"Even if you don't know each other, by the time you leave you'll know everyone's name," he said.
Escape Countdown at 6525 S. Tamiami Trail opened about two weeks ago. Owners Renee Ryckman and Brent Alexander have experience in marketing, business management and starting businesses. The two traveled with their sons Logan, 9, and Dylan, 12, to Singapore and participated in an escape game. On following family trips, Logan and Dylan asked for repeat experiences, Ryckman said.
"It turned out to be the most fun thing all of us had ever done," Ryckman said. "My boys said, 'we have to come back mom.' I thought, 'we've got something here.'" Upon their return to the U.S., Ryckman and Alexander began researching the idea of starting their own escape room business. About two months ago, they opened the first Escape Countdown in Tampa. The couple has plans for an Escape Countdown in Atlanta, as well.
The escape game business appealed to Ryckman and Alexander for a variety of reasons.
"This is one of the few things for families and it is multi-generational," Ryckman said. "Everyone can really enjoy this and have a great time and learn something and it's just fun to see people having such a great time together. It's also great for team-building."
The Sarasota Escape Countdown offers two games: the Mad Hatter and Jail Break. The Mad Hatter is the newest game and is a play on Alice in Wonderland, where players begin the game "hiking" through the woods, stumble and fall into a long, dark tunnel. They end up interrupting a tea party and must use logic and critical thinking to return home.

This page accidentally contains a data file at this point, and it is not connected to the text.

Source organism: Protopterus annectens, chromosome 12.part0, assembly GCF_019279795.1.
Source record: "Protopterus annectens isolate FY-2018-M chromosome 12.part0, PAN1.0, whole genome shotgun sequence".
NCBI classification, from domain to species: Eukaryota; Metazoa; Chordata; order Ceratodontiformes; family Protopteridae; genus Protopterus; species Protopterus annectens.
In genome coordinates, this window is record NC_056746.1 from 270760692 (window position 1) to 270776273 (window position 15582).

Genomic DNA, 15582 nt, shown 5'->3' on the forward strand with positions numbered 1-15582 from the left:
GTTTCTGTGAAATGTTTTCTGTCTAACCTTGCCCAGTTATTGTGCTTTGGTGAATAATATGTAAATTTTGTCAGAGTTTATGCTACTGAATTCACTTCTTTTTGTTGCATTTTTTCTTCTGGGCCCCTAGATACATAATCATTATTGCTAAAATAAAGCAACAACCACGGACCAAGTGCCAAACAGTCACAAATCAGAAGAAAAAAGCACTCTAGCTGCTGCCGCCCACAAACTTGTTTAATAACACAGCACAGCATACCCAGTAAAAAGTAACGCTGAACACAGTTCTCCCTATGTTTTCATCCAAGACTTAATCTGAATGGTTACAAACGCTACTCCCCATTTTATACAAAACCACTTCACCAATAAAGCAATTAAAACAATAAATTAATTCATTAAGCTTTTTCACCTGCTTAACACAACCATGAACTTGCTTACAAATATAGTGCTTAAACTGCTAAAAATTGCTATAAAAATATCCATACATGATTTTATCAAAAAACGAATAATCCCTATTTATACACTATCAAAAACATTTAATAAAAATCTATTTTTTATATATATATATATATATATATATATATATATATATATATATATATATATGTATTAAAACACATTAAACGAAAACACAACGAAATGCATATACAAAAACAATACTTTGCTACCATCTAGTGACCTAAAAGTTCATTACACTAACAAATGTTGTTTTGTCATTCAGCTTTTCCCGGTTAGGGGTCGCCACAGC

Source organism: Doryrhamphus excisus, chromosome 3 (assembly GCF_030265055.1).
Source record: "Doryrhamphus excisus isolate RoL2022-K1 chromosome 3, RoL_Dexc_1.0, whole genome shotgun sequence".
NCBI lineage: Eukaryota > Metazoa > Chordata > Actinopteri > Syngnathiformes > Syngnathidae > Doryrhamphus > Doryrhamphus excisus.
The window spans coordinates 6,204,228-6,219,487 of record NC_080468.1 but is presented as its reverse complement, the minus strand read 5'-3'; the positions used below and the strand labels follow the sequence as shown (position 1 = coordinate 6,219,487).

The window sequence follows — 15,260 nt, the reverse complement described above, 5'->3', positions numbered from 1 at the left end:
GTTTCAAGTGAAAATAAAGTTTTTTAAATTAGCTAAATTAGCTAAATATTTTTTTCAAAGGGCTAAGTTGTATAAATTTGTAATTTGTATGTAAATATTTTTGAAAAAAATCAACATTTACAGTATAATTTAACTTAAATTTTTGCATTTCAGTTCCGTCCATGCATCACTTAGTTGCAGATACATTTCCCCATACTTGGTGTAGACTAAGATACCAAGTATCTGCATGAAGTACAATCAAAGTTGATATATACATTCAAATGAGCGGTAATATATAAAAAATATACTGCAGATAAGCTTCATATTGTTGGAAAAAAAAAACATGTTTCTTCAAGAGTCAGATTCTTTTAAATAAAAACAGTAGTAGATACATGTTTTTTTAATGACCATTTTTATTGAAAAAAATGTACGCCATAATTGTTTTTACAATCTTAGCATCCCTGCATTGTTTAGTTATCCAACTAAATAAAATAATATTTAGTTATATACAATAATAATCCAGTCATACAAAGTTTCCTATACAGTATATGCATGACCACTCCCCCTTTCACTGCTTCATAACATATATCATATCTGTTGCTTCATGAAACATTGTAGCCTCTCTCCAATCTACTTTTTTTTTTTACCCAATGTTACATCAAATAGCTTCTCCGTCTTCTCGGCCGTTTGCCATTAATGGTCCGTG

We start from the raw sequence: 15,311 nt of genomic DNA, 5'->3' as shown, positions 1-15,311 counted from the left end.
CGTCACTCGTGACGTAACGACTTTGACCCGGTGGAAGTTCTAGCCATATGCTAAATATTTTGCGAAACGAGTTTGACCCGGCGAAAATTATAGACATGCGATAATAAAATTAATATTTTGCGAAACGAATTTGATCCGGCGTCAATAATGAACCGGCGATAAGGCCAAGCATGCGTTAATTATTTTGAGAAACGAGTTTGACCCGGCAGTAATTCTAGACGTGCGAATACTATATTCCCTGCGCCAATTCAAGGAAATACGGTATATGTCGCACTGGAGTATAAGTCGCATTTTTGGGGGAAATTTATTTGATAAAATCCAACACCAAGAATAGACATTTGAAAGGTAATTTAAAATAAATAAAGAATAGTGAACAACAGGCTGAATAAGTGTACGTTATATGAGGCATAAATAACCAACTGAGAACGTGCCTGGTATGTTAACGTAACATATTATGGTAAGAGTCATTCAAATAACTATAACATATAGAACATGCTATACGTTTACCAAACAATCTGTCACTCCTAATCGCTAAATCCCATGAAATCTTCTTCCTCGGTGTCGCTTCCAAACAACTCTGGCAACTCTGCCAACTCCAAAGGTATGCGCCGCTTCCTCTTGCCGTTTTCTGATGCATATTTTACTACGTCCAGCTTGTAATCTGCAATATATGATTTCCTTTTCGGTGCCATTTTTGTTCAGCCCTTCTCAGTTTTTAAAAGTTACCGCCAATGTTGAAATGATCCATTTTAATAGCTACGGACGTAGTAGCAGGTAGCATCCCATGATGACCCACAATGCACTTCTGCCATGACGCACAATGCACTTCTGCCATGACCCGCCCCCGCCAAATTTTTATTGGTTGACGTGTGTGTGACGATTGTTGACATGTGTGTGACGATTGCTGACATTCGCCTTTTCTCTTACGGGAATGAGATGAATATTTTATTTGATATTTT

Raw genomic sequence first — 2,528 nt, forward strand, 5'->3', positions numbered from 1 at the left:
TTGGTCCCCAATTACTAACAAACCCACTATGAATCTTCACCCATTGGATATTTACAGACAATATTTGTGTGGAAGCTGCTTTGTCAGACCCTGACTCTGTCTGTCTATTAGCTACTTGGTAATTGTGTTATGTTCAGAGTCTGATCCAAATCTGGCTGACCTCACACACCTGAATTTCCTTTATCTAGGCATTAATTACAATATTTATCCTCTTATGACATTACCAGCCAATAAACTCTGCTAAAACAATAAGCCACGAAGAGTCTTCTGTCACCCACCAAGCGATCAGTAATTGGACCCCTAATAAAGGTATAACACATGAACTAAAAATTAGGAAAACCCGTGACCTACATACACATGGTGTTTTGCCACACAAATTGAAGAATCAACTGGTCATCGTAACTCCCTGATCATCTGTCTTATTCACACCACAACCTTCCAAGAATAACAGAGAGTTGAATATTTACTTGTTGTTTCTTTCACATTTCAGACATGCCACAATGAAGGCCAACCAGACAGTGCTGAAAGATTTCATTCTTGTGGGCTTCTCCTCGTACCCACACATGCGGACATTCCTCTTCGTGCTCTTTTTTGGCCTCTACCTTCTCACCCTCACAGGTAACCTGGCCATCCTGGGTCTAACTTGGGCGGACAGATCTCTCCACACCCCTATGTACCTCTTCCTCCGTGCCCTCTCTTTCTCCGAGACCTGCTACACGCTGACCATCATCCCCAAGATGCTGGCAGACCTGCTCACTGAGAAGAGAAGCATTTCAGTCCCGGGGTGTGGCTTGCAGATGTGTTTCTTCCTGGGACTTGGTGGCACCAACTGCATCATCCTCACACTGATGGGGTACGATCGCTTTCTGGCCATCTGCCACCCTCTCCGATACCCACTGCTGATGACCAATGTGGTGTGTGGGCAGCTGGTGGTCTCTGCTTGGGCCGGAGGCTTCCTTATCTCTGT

"It's sort of like a scavenger hunt; you have to find things, solve some logic puzzles to test your brainpower and there are some locks you have to unlock," Ryckman said. "It's all of those sort of things rolled into one and you have to get everything and you have an hour to do it." Ryckman and Alexander, like Montanez and Seavey, conceived the concepts for each separate game on their own. Together, Ryckman said she and Alexander played "probably between 40 to 50" escape games before creating their own.
Escape Countdown offers online booking at escapecountdown.com as well as booking by phone. The games at Escape Countdown can accommodate up to eight people.
Neither Escape Countdown nor Escape Room Sarasota forces participants to stay in the game rooms until they are finished. All participants have the option to leave if they feel anxious or claustrophobic. All escape games are monitored with cameras in each room and both Escape Countdown and Escape Room Sarasota help participants if they get stuck.
"We want people to be successful," Ryckman said. "If they look like they're struggling we'll give them a hint to get them back on the right track."
All ages are welcome at both businesses, and Ryckman said children are often the stars of the game.
"I learned to listen to my 7-year-old," she said. "Kids see things adults will miss."
Janelle O'Dea, Herald business reporter, can be reached at 941-745-7095. Follow her on Twitter@jayohday.